Crafting during COVID-19

Not sure about you, but I am one of millions of Americans who’ve been advised to work from home during this current coronavirus outbreak. Which means, I’ll be staring at the walls around my apartment in between emails, communications and meetings.

I’ve mentioned before that I have a lot of blank wall space. One welcomed my attempt at silver leaf. I filled another with my favorite photographs.

But, I still have two very large walls that are nothing but a blank canvas. Which gave me an idea…

Damask you ask?

I have an affinity for a specific design. It’s peppered throughout my apartment in pillows, chairs, wall fabric (yes that’s a thing) and even a settee in my bedroom.

After a little bit of searching on Amazon, I found a very large stencil that could cover a large swath of one of the blank walls.

Following a quick trip to the local craft store (I promise I covered my mouth and washed my hands before and after), I had everything I needed for my fun craft project.

4 canvases, stencil, black multi-surface paint, various brushes.

Paint by numbers

I put the four canvases tightly together, and placed the stencil between all four panels. I made sure to measure each side to ensure the stencil was, in fact, in the middle. Then, I taped the corners to make sure it didn’t move. (As you read on, you’ll see this is about the only preparation I did.)

Then it was time to rock out. Jamming to the new COVID-19 Quarantine Party playlist on Spotify, I started sweeping strokes of black paint on the clean, white canvas.

Dressing one panel at a time, the entire fill took about 30 minutes.

During the instructed wait-period of an hour, I realized I hadn’t put anything down under the canvases. Meaning, it was entirely possible black paint would seep through the cracks of the panels onto my polished concrete floor. Hey, it’s concrete. Paint adds personality, right?

Sticky stencil

After the allotted wait-time, I got to peek under the plastic!

What I found was a sticky mess. The paint congealed into a black tar that married itself to the blue stencil plastic.

I slowly pulled the corners of the stencil away from its partner, revealing a few blemishes. Some of the canvas actually stuck to the stencil.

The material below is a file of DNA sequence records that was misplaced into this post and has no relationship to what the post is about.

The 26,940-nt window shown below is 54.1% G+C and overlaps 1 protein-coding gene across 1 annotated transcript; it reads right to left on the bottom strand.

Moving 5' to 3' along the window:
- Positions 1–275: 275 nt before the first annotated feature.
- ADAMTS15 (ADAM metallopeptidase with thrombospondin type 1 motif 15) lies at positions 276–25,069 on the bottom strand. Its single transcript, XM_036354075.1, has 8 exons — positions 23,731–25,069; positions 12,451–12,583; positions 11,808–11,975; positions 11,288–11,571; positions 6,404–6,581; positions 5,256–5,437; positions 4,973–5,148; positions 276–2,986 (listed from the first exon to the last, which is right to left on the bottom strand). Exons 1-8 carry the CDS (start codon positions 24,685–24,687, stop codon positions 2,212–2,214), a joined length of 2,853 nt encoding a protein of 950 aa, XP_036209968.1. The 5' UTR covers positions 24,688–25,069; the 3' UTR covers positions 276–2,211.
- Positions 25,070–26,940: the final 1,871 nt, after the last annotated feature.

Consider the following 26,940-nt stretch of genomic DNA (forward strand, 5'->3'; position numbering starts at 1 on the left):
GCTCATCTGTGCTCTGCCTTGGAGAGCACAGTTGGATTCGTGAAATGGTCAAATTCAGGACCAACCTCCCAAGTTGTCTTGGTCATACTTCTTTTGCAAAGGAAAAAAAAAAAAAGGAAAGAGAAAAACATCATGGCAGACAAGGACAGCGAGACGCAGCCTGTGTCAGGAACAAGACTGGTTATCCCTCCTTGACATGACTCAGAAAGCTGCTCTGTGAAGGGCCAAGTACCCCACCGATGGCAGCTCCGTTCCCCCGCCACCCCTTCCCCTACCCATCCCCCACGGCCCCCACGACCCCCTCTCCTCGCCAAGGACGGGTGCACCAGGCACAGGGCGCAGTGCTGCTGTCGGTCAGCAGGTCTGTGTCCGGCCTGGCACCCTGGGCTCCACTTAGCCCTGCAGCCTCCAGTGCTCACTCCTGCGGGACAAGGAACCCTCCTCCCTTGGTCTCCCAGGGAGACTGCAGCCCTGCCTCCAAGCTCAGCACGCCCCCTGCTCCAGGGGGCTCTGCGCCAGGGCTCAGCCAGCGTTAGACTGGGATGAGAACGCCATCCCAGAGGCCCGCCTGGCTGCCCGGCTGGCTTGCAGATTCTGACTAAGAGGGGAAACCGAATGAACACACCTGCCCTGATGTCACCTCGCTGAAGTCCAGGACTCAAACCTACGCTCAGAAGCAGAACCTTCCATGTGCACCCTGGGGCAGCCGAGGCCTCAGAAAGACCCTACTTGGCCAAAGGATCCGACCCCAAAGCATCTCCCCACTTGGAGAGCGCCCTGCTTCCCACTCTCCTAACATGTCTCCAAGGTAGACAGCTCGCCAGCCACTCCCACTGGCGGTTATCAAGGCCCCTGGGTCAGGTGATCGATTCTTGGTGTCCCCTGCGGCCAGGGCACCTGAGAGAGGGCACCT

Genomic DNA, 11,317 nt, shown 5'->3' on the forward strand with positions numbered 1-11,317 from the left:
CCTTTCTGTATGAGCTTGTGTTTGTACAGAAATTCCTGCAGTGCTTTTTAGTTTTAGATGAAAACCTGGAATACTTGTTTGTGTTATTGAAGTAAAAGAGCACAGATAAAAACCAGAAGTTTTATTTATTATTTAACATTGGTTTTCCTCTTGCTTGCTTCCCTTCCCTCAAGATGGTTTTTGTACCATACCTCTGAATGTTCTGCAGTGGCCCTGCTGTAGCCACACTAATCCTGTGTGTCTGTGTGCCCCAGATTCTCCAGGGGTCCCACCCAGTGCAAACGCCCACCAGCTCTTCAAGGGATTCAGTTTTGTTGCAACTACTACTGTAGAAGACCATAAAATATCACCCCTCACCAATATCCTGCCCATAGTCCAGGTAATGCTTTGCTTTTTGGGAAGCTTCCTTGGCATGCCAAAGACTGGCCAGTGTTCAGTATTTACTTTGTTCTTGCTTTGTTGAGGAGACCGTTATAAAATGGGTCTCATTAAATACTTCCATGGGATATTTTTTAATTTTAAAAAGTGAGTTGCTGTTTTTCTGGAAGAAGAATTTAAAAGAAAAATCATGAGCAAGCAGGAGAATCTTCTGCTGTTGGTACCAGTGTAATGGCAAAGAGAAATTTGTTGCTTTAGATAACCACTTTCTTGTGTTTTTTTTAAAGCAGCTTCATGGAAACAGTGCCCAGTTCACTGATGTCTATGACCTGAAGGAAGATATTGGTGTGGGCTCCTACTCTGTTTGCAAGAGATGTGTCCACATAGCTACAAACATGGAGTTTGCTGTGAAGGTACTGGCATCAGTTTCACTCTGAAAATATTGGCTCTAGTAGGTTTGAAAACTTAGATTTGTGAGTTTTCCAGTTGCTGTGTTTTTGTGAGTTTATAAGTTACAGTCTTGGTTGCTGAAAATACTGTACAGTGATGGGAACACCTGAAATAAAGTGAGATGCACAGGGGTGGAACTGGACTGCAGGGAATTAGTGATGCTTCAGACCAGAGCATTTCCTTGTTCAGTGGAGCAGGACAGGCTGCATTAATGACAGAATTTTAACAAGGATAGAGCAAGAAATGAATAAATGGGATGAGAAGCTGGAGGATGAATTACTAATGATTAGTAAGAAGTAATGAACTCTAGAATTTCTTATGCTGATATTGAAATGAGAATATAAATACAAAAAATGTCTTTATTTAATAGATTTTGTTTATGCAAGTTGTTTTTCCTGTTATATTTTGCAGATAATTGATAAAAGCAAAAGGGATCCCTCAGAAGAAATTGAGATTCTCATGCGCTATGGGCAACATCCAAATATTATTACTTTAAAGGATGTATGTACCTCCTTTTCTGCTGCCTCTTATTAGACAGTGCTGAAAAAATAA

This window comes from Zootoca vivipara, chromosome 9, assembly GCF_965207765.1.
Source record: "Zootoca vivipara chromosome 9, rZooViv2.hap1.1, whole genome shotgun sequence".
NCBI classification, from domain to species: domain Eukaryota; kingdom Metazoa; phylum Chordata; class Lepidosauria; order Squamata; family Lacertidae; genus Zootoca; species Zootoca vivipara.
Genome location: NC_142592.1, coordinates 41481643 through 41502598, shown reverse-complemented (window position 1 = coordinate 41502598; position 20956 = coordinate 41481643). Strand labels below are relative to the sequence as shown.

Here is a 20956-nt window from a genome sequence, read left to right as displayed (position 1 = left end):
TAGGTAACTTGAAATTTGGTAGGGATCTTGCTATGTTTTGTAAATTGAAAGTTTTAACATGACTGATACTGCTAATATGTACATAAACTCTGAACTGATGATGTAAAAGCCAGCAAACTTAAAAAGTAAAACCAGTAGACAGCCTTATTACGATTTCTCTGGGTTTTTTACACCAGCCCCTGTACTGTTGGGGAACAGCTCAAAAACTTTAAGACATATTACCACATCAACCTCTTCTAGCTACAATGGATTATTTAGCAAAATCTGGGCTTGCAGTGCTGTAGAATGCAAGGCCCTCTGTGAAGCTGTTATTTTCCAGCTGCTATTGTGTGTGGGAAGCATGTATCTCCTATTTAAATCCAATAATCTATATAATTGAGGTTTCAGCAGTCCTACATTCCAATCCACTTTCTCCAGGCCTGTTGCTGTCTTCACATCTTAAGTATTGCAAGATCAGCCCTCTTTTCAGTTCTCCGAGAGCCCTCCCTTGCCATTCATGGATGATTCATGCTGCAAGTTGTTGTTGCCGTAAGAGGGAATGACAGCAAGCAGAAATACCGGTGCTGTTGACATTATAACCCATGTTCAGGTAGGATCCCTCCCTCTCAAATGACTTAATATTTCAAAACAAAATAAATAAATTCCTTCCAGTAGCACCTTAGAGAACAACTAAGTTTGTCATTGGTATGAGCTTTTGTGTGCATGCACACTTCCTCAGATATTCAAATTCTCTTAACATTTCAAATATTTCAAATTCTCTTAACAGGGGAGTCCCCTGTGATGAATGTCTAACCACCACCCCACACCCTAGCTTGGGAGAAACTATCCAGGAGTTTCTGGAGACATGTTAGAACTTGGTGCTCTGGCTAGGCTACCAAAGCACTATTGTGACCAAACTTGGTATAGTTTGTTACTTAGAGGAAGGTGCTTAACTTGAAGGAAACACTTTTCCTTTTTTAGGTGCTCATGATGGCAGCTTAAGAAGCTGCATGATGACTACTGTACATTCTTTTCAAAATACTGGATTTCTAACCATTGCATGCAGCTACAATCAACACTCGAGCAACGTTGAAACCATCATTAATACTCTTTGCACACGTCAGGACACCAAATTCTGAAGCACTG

The black tar-paint didn’t want to let go of its new partner, leaving behind a small mess.

Compromising my health for my craft

Knowing I had to clean this up in order to hang it, I had to brave the outside world and purchase paint thinner and white touch-up paint. It’s okay if you judge me. I would. I am.

When I returned from a very quick trip, I realized paint thinner wasn’t the answer. Well, it could have been the answer, if I would have purchased the correct type. In my haste, I just grabbed the first bottle I saw. Turns out, it was meant for oil-based paint. I have satin-acrylic.

Luckily, the white touch-up paint was the exact color of the canvas. After just a couple of coats, it was as if the stray black strands of paint were never there.

Hang time

Usually, I would ask a friend to help me hang artwork. I tend to favor the left side, and things often skew crooked.

Desperate times call for desperate measures. I had to get the level, measuring tape and hammer all by myself. It was only then that I realized I didn’t have nails.

Internal monologue went something like this, “Really?! Are you serious? Nails? How do you have birthday candles but no nails?”

That meant – you guessed it – another trip!

After procuring a variety pack of nails (I will NOT be caught without them again) and some Oreos (who knows how long we’ll be in isolation?), I was finally ready to put my work of art on the wall.

Several hidden nail holes later, I was able to hang all four panels evenly.

I am proud of this piece. I took a number of risks to bring this to life. But at least I will now have a beautiful painting to stare at while I’m in isolation.

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